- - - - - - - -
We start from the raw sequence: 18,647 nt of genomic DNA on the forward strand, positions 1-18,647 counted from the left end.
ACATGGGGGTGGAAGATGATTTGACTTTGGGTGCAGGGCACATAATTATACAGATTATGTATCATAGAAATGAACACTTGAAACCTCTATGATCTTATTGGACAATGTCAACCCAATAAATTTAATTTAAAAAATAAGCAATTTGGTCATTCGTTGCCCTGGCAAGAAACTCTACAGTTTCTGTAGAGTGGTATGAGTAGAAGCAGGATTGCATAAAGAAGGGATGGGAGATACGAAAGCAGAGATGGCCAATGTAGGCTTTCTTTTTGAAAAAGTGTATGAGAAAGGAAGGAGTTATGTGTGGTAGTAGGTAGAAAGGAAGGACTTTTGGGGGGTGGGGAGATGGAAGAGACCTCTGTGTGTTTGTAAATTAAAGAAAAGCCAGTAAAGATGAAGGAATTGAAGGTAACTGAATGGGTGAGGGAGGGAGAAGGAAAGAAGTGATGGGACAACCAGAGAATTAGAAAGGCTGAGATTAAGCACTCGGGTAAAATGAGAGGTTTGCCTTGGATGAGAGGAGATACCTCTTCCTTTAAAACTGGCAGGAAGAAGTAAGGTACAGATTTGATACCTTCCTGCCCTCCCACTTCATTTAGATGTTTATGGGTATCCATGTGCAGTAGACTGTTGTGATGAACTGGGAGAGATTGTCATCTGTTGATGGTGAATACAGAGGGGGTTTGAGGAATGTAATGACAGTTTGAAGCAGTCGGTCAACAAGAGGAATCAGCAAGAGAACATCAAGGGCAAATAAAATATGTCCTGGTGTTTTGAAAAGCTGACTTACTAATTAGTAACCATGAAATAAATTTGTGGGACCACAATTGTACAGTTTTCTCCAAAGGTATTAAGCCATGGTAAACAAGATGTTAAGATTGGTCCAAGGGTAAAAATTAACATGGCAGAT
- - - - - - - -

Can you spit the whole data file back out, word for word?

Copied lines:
We start from the raw sequence: 18,647 nt of genomic DNA on the forward strand, positions 1-18,647 counted from the left end.
ACATGGGGGTGGAAGATGATTTGACTTTGGGTGCAGGGCACATAATTATACAGATTATGTATCATAGAAATGAACACTTGAAACCTCTATGATCTTATTGGACAATGTCAACCCAATAAATTTAATTTAAAAAATAAGCAATTTGGTCATTCGTTGCCCTGGCAAGAAACTCTACAGTTTCTGTAGAGTGGTATGAGTAGAAGCAGGATTGCATAAAGAAGGGATGGGAGATACGAAAGCAGAGATGGCCAATGTAGGCTTTCTTTTTGAAAAAGTGTATGAGAAAGGAAGGAGTTATGTGTGGTAGTAGGTAGAAAGGAAGGACTTTTGGGGGGTGGGGAGATGGAAGAGACCTCTGTGTGTTTGTAAATTAAAGAAAAGCCAGTAAAGATGAAGGAATTGAAGGTAACTGAATGGGTGAGGGAGGGAGAAGGAAAGAAGTGATGGGACAACCAGAGAATTAGAAAGGCTGAGATTAAGCACTCGGGTAAAATGAGAGGTTTGCCTTGGATGAGAGGAGATACCTCTTCCTTTAAAACTGGCAGGAAGAAGTAAGGTACAGATTTGATACCTTCCTGCCCTCCCACTTCATTTAGATGTTTATGGGTATCCATGTGCAGTAGACTGTTGTGATGAACTGGGAGAGATTGTCATCTGTTGATGGTGAATACAGAGGGGGTTTGAGGAATGTAATGACAGTTTGAAGCAGTCGGTCAACAAGAGGAATCAGCAAGAGAACATCAAGGGCAAATAAAATATGTCCTGGTGTTTTGAAAAGCTGACTTACTAATTAGTAACCATGAAATAAATTTGTGGGACCACAATTGTACAGTTTTCTCCAAAGGTATTAAGCCATGGTAAACAAGATGTTAAGATTGGTCCAAGGGTAAAAATTAACATGGCAGAT